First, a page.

HANCOCK TIPS HIS HAT TO MONOGRAM’S THIRD ‘SHADOW’!
TIPPIN’ HANCOCK’S HAT-Reviews of All Things Pulp by Tommy Hancock
“THE MISSING LADY”
Starring Kane Richmond, Barbara Reed, George Chandler, et al.
Directed by Phil Karlson
Written by George Callahan
Based on THE SHADOW stories by Walter Gibson from THE SHADOW Magazine
Yes, Virginia, there was a SHADOW movie before Alec Baldwin (which, by the way, I enjoyed although many did not). Actually, there were three, all B movies turned out by Monogram Pictures in the 1940s. ‘The Missing Lady’ is the third entry in the series, but the first that I watched, so hence the review.
Now, for those not familiar with most movie adaptations of our beloved pulp types, they often usually go far askew of what we as fans are familiar with and enjoy. This was true oftentimes in the days of early Hollywood, due in part to the inability to mimic many of the things that occurred in the written word, but also to often fit trends that were present in the movies at the time. Not so different from today, this practice seems to be more prevalent in the 1930sand 40s, a period where ‘film series’ short 60-75 minutes movies were produced rather rapidly focusing on a central character. The Saint, The Falcon, and The Lone Wolf are probably the best examples of ‘detective/hero/playboy’ types that dominated movie screens in the 1940s. Monogram had an opportunity to jump into this genre with a totally different twist when it took on dramatizing Gibson’s THE SHADOW stories. Unfortunately, this ended up being a very much missed opportunity.
‘THE MISSING LADY’ opens with the murder of an art collector and the theft of a Jade figurine of a lady, the absent diva of the title. It jumps immediately to a month later, and I mean immediately with the use of a newspaper headline saying the murder we’d just watched was a month ago, and a whole host of people searching for the statue. Included in this cast of characters is playboy and amateur detective Lamont Cranston, the only person seemingly investigating the murder. Cranston and his cab driving roommate Shrevvie, along with their vapid bumbling girlfriends Margo Lane (yes, Margo is a jealous goofball throughout the movie) and Jenny Delaney, feel that the series of murders following the first one in the film, are all tied into the ‘Missing Lady.’ Throw in a police investigator that Cranston spars with for comedy, a list of two dimensional 1940 mystery stereotypes, and two kooky spinster sister elevator operators who have races in ‘Upsadaisy’ and ‘Downsadaisy’, their named elevator car and you have this movie.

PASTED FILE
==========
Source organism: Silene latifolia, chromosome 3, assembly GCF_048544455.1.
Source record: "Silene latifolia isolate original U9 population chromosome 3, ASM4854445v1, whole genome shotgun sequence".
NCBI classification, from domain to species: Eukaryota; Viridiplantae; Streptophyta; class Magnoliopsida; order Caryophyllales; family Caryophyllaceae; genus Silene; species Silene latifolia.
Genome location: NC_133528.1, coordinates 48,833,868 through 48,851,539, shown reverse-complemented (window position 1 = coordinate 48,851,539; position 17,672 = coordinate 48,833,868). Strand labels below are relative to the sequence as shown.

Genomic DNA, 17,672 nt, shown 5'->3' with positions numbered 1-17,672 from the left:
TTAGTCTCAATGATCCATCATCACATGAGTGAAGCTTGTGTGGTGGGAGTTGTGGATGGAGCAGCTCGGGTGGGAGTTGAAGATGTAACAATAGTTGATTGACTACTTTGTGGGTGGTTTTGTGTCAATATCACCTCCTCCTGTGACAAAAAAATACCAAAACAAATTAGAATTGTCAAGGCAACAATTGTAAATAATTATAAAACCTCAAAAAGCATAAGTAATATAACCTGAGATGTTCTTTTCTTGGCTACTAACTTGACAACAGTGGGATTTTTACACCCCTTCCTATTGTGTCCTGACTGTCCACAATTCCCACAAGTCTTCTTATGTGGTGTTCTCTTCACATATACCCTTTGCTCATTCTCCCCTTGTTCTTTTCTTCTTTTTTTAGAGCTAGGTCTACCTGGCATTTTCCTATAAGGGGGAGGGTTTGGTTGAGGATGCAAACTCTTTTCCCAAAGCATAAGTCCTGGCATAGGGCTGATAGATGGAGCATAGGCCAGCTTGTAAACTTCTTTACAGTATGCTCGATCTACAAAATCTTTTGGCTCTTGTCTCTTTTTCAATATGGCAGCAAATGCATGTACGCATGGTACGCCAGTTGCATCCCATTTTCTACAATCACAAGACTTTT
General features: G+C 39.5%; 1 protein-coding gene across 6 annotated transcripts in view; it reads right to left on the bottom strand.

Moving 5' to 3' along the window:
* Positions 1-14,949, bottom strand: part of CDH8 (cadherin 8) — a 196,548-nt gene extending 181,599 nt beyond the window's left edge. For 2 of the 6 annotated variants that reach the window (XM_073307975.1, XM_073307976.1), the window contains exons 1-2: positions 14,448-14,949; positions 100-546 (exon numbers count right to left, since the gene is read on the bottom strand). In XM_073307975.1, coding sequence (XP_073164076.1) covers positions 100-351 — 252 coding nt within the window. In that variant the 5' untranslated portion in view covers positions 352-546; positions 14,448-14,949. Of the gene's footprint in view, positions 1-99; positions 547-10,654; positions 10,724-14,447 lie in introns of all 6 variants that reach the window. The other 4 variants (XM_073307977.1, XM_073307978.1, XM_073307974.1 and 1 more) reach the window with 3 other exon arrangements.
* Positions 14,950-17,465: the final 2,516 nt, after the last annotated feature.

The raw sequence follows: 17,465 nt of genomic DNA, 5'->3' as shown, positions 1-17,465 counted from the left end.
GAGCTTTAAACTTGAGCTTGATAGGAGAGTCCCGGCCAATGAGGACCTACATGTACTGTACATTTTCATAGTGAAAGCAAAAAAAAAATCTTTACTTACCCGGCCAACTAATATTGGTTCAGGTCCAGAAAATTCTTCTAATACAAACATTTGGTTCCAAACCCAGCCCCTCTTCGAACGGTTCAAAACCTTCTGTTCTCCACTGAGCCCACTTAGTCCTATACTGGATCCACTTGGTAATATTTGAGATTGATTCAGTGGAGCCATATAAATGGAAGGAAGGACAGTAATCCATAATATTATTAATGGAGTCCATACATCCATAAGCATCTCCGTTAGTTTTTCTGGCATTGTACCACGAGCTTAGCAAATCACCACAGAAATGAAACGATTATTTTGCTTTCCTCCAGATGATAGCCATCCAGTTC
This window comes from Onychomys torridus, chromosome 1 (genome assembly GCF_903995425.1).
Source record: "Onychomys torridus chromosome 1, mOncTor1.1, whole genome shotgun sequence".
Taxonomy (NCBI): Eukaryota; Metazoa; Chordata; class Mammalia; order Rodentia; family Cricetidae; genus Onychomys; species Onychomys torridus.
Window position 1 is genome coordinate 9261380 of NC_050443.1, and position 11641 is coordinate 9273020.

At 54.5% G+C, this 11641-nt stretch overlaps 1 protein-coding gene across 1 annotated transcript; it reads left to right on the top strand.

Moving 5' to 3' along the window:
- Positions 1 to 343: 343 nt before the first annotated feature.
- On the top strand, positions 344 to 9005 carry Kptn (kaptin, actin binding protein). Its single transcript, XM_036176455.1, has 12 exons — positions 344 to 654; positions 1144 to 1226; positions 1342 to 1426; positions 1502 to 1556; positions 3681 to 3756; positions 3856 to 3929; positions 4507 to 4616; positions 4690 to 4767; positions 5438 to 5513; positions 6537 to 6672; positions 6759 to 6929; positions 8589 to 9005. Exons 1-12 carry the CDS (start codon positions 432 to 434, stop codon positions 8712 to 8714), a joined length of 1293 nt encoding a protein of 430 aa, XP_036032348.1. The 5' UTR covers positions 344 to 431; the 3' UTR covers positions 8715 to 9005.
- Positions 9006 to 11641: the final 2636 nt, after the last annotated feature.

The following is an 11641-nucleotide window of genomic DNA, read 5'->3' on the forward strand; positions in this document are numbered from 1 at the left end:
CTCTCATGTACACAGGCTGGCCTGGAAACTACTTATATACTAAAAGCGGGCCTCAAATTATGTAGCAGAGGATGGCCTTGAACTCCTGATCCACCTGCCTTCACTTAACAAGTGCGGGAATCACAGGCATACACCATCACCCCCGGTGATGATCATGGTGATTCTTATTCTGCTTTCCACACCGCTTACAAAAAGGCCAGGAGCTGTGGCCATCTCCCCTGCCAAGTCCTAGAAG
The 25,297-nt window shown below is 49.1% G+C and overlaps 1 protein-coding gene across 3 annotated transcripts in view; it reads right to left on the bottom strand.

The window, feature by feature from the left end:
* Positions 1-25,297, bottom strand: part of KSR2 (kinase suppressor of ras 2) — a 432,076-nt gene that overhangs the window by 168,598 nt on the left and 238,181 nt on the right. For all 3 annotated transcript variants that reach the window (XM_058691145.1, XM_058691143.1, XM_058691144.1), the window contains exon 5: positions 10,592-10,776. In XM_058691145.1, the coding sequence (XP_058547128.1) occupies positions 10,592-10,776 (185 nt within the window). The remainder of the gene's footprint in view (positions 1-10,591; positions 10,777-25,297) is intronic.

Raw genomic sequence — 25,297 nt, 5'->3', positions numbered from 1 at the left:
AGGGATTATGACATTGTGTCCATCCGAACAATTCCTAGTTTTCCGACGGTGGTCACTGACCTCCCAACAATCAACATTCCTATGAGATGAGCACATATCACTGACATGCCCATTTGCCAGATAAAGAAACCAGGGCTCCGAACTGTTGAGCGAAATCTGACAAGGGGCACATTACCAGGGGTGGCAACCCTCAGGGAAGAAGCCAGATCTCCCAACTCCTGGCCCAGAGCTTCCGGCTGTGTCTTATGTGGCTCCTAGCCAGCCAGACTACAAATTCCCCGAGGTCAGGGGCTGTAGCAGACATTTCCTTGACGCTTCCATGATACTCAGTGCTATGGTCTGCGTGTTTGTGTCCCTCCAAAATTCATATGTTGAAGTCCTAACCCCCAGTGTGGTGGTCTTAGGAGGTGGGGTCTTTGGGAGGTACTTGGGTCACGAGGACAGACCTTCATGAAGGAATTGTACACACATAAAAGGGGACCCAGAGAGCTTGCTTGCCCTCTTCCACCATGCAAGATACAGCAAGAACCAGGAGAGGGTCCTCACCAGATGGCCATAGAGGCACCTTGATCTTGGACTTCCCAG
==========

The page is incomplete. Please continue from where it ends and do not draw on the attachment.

Oh yeah, and Cranston becomes The Shadow twice and is the only person to ever mention his alter ego.
The acting was average for the most part for a B Movie from this period. The storyline was convoluted, confusing, and way too crowded. It was obvious that some characters, including the artist who lived in Cranston’s building, were simply thrown in so there would be more suspects. The attempts at comedy fell flat for the standards of the period and due to that, are particularly dated for modern viewers. The resolution of the murders was pretty good concerning the very first murder, although it was telegraphed five minutes into the movie. The resolution for the others, however, was just as throwaway as most of the characters.
I did enjoy the way that they portrayed The Shadow the few times he was shown. He was literally that, a black shadow in a fedora and something covering his face. For the period, one particular effect was really cool. The Shadow accosts a bad guy and grabs hold of him and the guy is pulled off screen. The fight seen only in shadow added a little weight to the portrayal and had this continued in various ways, would have made this much more enjoyable. Kane Richmond definitely fit the look for Lamont Cranston, but what was missing were many of the Shadow trademarks, like the creepiness and the laugh. And let’s not even talk about the waste of both Barbara Reed and Margo Lane. Reed shows promise to be a good Margo in a couple of scenes, but the writing makes Margo more ‘Lucy’ than ‘Lane’ and it just doesn’t work.
TWO OUT OF FIVE TIPS OF THE HAT-If you’re a Shadow fan who feels like you need to see, read, or hear everything THE SHADOW is in, then you need to see this. Or if you have no idea who the character is, but you want to point and laugh at the old movie, then this is also for you. Other than that, go watch Alec Baldwin.